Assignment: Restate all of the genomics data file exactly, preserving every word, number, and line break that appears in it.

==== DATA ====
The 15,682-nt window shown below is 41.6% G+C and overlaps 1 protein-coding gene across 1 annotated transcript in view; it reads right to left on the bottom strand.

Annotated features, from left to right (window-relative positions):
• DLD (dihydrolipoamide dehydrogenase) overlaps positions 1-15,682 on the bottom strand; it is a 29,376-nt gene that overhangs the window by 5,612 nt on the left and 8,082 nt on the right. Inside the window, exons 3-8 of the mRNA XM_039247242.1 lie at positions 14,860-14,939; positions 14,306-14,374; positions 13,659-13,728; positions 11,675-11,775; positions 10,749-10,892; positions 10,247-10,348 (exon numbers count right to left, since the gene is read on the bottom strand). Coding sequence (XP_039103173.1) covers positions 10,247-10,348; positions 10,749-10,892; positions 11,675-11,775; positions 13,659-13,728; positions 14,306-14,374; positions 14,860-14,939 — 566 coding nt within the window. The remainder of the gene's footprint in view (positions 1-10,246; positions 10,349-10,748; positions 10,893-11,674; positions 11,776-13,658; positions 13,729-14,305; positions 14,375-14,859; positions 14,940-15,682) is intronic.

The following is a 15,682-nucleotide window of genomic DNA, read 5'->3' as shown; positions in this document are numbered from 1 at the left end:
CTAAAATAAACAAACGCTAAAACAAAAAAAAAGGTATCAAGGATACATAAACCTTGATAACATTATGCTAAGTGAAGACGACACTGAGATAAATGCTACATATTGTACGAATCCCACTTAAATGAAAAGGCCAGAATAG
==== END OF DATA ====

The 15,682-nt window shown below is 41.6% G+C and overlaps 1 protein-coding gene across 1 annotated transcript in view; it reads right to left on the bottom strand.

Annotated features, from left to right (window-relative positions):
• DLD (dihydrolipoamide dehydrogenase) overlaps positions 1-15,682 on the bottom strand; it is a 29,376-nt gene that overhangs the window by 5,612 nt on the left and 8,082 nt on the right. Inside the window, exons 3-8 of the mRNA XM_039247242.1 lie at positions 14,860-14,939; positions 14,306-14,374; positions 13,659-13,728; positions 11,675-11,775; positions 10,749-10,892; positions 10,247-10,348 (exon numbers count right to left, since the gene is read on the bottom strand). Coding sequence (XP_039103173.1) covers positions 10,247-10,348; positions 10,749-10,892; positions 11,675-11,775; positions 13,659-13,728; positions 14,306-14,374; positions 14,860-14,939 — 566 coding nt within the window. The remainder of the gene's footprint in view (positions 1-10,246; positions 10,349-10,748; positions 10,893-11,674; positions 11,776-13,658; positions 13,729-14,305; positions 14,375-14,859; positions 14,940-15,682) is intronic.

The following is a 15,682-nucleotide window of genomic DNA, read 5'->3' as shown; positions in this document are numbered from 1 at the left end:
CTAAAATAAACAAACGCTAAAACAAAAAAAAAGGTATCAAGGATACATAAACCTTGATAACATTATGCTAAGTGAAGACGACACTGAGATAAATGCTACATATTGTACGAATCCCACTTAAATGAAAAGGCCAGAATAG